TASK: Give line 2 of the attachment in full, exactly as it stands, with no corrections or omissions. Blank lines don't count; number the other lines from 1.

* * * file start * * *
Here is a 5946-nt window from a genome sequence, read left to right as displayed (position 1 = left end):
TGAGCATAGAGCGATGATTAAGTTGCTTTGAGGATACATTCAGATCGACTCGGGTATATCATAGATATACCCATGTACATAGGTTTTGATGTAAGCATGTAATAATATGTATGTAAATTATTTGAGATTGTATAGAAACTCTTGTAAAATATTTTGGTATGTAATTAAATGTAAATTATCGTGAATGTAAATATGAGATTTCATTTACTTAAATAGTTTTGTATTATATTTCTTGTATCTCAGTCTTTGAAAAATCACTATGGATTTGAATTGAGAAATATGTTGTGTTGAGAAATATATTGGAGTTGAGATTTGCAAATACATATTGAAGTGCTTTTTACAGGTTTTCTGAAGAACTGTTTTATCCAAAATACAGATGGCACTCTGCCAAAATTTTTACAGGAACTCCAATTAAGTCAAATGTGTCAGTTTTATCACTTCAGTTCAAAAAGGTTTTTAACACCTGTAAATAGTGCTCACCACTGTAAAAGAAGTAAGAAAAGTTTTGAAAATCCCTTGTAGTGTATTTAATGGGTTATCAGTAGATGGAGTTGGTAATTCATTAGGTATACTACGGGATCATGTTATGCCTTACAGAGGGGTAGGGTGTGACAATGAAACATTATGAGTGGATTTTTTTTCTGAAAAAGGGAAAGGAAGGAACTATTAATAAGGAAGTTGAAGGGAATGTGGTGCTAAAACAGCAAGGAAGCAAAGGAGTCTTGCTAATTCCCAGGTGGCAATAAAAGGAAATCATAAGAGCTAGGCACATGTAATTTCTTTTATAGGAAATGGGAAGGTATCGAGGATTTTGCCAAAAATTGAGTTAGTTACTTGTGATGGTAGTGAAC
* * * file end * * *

TGAGCATAGAGCGATGATTAAGTTGCTTTGAGGATACATTCAGATCGACTCGGGTATATCATAGATATACCCATGTACATAGGTTTTGATGTAAGCATGTAATAATATGTATGTAAATTATTTGAGATTGTATAGAAACTCTTGTAAAATATTTTGGTATGTAATTAAATGTAAATTATCGTGAATGTAAATATGAGATTTCATTTACTTAAATAGTTTTGTATTATATTTCTTGTATCTCAGTCTTTGAAAAATCACTATGGATTTGAATTGAGAAATATGTTGTGTTGAGAAATATATTGGAGTTGAGATTTGCAAATACATATTGAAGTGCTTTTTACAGGTTTTCTGAAGAACTGTTTTATCCAAAATACAGATGGCACTCTGCCAAAATTTTTACAGGAACTCCAATTAAGTCAAATGTGTCAGTTTTATCACTTCAGTTCAAAAAGGTTTTTAACACCTGTAAATAGTGCTCACCACTGTAAAAGAAGTAAGAAAAGTTTTGAAAATCCCTTGTAGTGTATTTAATGGGTTATCAGTAGATGGAGTTGGTAATTCATTAGGTATACTACGGGATCATGTTATGCCTTACAGAGGGGTAGGGTGTGACAATGAAACATTATGAGTGGATTTTTTTTCTGAAAAAGGGAAAGGAAGGAACTATTAATAAGGAAGTTGAAGGGAATGTGGTGCTAAAACAGCAAGGAAGCAAAGGAGTCTTGCTAATTCCCAGGTGGCAATAAAAGGAAATCATAAGAGCTAGGCACATGTAATTTCTTTTATAGGAAATGGGAAGGTATCGAGGATTTTGCCAAAAATTGAGTTAGTTACTTGTGATGGTAGTGAAC